SMBs don’t see need for cyber insurance since they won’t experience security incidents

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Believing they will not encounter cybersecurity incidents, small and midsize businesses (SMBs) do not see a need for cyber insurance.

Among 39% of SMBs in Singapore who do not consider or remain undecided about getting protection against cyber risks, half say it is because they are unlikely to experience cybersecurity or cybercrime issues. Another 54% say they do not store sensitive or personal data online and, therefore, do not see a need for cyber insurance.

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These findings were from a study commissioned by insurer QBE Insurance Group in Singapore and conducted by Creative Way Consultants, which polled 416 decision-makers from local SMBs. The annual survey was carried out last quarter.

Amid the apparent lack of enthusiasm for cyber insurance, though, 97% said they were aware of potential cyber risks to their business. Some 21% expressed concerns about data protection and security, with 38% admitting to being affected by cyber incidents last year, up from 26% in 2021.

About 9% of respondents said they operated without any process or insurance against cyber risks, the study found.

Digital transformation, though, remained of great interest, with 66% of SMBs embarking on digitalization efforts over the past year. Another 34% said they would continue to invest in digital technologies to reach more customers, while 32% would do so to grow their business and 32% would digitalize for higher productivity.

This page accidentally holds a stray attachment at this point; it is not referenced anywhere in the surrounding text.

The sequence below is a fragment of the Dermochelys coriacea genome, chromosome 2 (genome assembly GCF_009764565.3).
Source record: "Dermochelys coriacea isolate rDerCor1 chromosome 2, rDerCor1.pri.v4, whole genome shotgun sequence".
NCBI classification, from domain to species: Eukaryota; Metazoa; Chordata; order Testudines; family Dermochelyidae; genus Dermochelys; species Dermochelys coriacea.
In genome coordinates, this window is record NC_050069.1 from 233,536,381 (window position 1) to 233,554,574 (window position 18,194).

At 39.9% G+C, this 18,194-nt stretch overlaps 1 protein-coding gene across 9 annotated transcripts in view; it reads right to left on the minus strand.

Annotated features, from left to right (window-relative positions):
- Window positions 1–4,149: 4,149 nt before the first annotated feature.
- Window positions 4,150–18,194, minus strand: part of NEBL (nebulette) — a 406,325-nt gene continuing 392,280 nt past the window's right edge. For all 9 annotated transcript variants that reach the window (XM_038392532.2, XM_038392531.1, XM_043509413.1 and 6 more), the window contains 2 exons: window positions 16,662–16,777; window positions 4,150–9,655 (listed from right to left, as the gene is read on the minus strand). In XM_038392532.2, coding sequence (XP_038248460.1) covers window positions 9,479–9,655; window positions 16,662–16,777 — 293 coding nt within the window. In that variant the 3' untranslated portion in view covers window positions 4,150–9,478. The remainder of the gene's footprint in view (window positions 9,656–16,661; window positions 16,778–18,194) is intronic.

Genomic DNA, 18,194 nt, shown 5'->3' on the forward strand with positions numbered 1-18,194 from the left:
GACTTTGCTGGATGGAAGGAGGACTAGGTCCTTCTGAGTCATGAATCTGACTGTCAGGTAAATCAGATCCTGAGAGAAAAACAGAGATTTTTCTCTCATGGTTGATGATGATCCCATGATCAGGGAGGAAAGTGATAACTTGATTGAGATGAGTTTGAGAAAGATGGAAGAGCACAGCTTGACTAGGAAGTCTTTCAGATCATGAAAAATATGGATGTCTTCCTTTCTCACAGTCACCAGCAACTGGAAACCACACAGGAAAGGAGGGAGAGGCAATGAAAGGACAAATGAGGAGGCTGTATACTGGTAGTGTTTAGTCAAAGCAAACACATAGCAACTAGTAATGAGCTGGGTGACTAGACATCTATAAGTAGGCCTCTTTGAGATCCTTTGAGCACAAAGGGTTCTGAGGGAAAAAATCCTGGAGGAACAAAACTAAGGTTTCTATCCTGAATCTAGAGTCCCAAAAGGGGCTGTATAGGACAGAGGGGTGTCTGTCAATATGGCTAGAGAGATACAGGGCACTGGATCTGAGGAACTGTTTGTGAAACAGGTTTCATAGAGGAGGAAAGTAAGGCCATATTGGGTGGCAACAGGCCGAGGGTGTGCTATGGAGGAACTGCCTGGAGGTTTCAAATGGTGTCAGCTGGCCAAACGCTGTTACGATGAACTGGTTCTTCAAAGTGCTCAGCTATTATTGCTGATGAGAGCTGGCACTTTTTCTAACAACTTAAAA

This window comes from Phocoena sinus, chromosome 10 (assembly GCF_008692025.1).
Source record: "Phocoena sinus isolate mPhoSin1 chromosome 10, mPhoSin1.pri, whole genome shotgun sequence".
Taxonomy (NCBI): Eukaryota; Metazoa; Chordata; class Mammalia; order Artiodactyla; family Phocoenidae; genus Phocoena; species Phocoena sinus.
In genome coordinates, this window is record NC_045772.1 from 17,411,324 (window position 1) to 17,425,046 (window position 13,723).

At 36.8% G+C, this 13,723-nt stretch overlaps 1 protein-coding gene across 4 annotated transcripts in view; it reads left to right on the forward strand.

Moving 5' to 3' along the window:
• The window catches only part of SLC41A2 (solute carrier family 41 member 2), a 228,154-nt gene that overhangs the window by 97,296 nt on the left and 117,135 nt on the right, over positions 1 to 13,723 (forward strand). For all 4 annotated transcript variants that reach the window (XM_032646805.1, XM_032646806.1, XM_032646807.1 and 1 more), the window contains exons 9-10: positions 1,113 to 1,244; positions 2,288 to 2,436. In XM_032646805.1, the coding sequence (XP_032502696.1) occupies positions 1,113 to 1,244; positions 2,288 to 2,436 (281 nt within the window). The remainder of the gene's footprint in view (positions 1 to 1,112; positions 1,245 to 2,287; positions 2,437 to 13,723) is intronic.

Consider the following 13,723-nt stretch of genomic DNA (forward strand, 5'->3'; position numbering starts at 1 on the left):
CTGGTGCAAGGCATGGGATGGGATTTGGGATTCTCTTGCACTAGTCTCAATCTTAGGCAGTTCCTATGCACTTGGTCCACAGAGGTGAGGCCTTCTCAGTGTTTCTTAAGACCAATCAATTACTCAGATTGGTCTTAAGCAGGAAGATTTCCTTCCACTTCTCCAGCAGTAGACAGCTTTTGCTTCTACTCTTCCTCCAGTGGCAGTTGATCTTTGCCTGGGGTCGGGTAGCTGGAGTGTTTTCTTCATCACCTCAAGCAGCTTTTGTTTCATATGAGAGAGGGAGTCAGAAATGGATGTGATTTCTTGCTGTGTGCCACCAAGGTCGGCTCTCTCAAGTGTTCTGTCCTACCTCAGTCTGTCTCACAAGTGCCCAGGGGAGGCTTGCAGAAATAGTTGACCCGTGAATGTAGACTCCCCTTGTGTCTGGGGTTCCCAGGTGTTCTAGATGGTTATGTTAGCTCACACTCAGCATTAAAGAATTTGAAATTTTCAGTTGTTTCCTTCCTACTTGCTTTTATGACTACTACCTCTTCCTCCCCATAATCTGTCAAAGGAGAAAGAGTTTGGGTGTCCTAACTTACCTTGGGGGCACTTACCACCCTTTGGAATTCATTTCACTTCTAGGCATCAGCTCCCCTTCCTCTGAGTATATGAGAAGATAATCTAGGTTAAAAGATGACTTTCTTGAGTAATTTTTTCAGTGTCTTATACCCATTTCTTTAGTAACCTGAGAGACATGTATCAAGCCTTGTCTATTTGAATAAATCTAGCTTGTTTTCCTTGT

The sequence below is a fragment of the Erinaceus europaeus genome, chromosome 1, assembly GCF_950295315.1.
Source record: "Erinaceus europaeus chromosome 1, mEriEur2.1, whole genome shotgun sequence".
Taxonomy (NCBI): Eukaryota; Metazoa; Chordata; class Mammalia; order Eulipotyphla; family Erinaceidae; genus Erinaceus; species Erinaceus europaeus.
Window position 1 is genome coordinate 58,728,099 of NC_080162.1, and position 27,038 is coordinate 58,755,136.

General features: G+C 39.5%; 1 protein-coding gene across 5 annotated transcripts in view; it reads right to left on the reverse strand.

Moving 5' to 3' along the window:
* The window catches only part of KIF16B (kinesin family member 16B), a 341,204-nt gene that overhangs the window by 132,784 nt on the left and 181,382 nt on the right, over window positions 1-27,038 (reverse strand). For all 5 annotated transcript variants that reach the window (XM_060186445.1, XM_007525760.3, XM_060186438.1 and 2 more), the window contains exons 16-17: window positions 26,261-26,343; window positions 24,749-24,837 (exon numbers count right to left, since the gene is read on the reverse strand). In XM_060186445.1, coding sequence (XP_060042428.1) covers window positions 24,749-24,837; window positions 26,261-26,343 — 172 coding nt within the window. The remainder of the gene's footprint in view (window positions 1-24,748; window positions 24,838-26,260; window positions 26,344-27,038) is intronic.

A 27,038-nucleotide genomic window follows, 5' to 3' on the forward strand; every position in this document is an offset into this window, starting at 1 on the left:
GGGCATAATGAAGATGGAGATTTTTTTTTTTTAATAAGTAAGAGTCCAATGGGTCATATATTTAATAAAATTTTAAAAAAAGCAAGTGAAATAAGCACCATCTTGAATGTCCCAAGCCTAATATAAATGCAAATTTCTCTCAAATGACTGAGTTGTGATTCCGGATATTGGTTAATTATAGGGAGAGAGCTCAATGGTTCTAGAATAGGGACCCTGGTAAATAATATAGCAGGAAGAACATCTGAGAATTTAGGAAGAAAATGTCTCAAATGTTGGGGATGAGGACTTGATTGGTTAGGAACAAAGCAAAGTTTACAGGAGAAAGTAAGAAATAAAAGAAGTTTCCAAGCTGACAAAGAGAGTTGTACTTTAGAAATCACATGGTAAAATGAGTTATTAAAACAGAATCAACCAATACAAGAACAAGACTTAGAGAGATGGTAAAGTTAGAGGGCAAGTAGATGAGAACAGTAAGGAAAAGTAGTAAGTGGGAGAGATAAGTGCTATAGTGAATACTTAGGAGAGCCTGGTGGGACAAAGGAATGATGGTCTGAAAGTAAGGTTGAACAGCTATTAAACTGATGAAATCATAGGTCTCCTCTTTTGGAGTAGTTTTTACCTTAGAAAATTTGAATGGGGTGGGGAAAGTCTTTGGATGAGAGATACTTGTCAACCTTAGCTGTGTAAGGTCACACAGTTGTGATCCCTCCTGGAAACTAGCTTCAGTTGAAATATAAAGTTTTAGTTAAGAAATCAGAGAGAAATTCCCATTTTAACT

With their smaller pockets, it should come as no surprise that 29% of SMBs are cited as high cost of investment as a barrier in their digitalization efforts. Some 27% pointed to a lack of financing, while 24% pointed to a lack of digital skills as a barrier. A further 23% saw potential business disruptions as a barrier, while 21% highlighted complexities in digital technologies.

Another 21% saw the need to ensure data protection and security as a barrier to digital transformation.

SMBs are hot targets of cybercrimes in Singapore, where these businesses account for the bulk of victims impacted by ransomware attacks. In particular, SMBs from sectors such as manufacturing and IT accounted for the bulk of reported ransomware cases in 2021.

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According to a study last year by Coleman Parkes, Singapore enterprises had to deal with 54 cybersecurity incidents on average per day, with 39% managing 50 to 200 such incidents a day. Some 62% said they were struggling to keep up with the evolving threat landscape.

A report from Trend Micro last week estimated that Asia-Pacific experienced the most ransomware attacks last year, with 38.06% of such attacks targeted at the region. Some 18.9% of ransomware victims in Asia-Pacific chose to pay up, compared to the global average of 10% and 11.1% in Europe, which had the lowest ransomware payment rate.

Of the 14 billion threats it blocked in Asia last year, Trend Micro said more than 1 billion were in Singapore alone. Mobile security issues ranked the highest in Asia.